In the 40 plus years from the concept of the clinical utility of liposomes to their recognized position in the mainstream of drug delivery systems, the path has been long and winding.
They have been explored in the clinic for applications as diverse as imaging tumors and sites of infection, for vaccine and gene medicine delivery, for treatment of infections and for cancer treatment, for lung disease and for skin conditions.
In clinical applications, liposomal drugs have been proven to be most useful for their ability to passively accumulate at sites of increased vasculature permeability, when their average diameter is in the ultrafilterable range (b200 nm in diameter), and for their ability to reduce the side effects of the encapsulated drugs relative to free drugs.
This has resulted in an overall increase in therapeutic index, which measures efficacy over toxicity.
However, the gains in therapeutic index have been more on the side of reduced toxicity than on the side of increased efficacy.
Liposomes have poor extravasation into tissues with tight endothelial junctions, and this can result in a significant reduction in the side effects of the liposomal drug compared to the free (i.e., unentrapped) drug. An excellent example is the significant reduction in the irreversible cardiotoxicity of free doxorubicin when the drug is entrapped in liposomes.
Most drug toxicities are reduced when they are entrapped in liposomes and the only instances in which an increase in toxicity has been noted clinically are the appearance of mucositis and the increase in a reversible form of skin toxicity called palmar plantar erthrodysesthesia (PPE) (which has been also been described for some prolonged free drug infusions), when long-circulating liposomal anthracyclines are given.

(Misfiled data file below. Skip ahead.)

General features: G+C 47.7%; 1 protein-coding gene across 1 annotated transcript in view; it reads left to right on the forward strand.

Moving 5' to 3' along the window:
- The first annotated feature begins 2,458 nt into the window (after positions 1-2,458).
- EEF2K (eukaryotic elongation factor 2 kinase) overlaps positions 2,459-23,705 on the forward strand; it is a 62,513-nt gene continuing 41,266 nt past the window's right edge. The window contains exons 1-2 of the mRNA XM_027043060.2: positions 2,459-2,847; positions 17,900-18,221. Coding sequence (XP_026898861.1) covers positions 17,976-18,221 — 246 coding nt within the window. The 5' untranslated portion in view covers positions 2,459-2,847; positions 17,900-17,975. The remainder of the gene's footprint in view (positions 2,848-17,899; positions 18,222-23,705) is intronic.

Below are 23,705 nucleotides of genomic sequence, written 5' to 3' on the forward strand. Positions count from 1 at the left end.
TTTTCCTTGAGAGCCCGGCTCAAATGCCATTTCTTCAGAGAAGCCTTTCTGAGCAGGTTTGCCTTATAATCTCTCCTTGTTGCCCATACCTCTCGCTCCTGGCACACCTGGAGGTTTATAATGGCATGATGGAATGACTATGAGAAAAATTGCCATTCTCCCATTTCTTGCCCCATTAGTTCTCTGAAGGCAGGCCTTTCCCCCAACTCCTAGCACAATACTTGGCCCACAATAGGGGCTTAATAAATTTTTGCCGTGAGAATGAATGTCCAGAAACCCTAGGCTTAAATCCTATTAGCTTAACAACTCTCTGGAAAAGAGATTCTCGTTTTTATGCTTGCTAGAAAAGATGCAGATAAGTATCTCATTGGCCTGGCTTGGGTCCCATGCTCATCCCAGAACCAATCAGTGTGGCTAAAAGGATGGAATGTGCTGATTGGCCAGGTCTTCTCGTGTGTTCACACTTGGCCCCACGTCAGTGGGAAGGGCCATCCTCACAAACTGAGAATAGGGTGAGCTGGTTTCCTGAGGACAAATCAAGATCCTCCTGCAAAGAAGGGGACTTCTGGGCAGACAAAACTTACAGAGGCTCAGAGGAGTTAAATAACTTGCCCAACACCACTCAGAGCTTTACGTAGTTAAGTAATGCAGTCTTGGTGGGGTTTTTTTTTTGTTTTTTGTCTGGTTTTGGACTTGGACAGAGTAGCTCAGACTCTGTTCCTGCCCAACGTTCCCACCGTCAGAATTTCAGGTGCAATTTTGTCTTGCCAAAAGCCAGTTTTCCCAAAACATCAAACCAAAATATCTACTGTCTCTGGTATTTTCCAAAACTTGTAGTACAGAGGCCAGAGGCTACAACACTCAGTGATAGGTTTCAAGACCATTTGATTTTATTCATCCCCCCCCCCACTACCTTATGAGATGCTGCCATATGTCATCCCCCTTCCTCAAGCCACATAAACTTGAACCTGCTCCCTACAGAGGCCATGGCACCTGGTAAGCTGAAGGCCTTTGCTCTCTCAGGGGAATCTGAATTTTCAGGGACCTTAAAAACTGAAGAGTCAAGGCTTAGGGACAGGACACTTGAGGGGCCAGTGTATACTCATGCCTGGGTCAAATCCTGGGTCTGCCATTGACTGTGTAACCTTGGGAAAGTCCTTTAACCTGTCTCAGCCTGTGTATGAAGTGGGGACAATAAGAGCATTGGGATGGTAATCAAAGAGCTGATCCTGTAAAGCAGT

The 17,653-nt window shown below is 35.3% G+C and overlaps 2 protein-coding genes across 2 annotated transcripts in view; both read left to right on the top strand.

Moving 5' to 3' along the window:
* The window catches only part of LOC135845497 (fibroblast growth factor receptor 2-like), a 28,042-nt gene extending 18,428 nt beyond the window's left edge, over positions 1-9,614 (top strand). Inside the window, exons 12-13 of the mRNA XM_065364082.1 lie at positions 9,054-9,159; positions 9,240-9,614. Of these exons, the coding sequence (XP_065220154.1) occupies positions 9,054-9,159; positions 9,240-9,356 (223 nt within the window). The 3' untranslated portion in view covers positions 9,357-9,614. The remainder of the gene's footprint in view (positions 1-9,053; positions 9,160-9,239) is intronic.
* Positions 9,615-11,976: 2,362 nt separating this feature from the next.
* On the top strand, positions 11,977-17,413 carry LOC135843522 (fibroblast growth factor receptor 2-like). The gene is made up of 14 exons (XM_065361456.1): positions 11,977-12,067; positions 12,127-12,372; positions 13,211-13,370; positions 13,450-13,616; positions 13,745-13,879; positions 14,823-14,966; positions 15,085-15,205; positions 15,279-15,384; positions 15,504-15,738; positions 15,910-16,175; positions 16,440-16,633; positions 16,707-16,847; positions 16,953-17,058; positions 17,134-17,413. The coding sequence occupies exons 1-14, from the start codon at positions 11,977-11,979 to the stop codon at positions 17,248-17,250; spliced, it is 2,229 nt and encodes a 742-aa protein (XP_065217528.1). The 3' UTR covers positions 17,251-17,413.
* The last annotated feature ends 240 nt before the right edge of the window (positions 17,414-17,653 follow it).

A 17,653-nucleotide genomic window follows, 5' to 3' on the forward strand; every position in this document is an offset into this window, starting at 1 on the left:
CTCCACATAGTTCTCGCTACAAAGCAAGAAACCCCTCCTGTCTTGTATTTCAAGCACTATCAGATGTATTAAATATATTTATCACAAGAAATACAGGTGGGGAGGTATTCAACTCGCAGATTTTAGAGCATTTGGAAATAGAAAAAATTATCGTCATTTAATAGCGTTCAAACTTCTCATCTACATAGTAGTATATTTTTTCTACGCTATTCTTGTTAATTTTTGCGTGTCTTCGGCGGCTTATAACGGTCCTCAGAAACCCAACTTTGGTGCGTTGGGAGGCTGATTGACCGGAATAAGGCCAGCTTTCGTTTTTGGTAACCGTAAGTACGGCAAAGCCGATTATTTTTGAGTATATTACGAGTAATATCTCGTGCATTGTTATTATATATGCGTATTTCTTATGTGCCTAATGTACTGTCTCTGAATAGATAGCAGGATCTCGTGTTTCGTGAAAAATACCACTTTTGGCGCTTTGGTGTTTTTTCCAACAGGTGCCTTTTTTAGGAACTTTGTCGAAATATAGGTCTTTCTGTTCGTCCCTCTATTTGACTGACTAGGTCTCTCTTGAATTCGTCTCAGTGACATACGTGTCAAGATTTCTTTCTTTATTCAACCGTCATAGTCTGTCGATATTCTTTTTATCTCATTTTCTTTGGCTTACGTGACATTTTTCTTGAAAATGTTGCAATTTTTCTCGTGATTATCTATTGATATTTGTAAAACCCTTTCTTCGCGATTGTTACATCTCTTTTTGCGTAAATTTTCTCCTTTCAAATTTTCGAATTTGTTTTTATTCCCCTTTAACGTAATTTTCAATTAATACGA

Liposomal drug delivery has become an established technology platform and has gained considerable clinical acceptance.
We can look forward to many more clinical products based on small molecule drugs in the future.
The recent remarkable success of LNP formulations of siRNA in the clinic for silencing genes in hepatocytes also indicates that the successes achieved with small molecule drugs is likely to be matched for delivery of genetic drugs such as antisense, siRNA and plasmids for gene therapy applications.
This success can be attributed in part to the remarkable flexibility of lipid-based delivery systems, which can efficiently encapsulate both small molecules and macromolecules, can be readily biodegradable and are biocompatible, can be manufactured in sizes down to 20 ?m in diameter, can payout active agents at therapeutically optimized rates, and can interact with membrane components in a predictable manner.
These properties allow a rational design approach to achieve therapeutic objectives. The fact that all issues associated with scale-up, stability, and satisfying regulatory demands have also been successfully addressed points to a plethora of new and increasingly sophisticated lipid-based therapeutics in the future.
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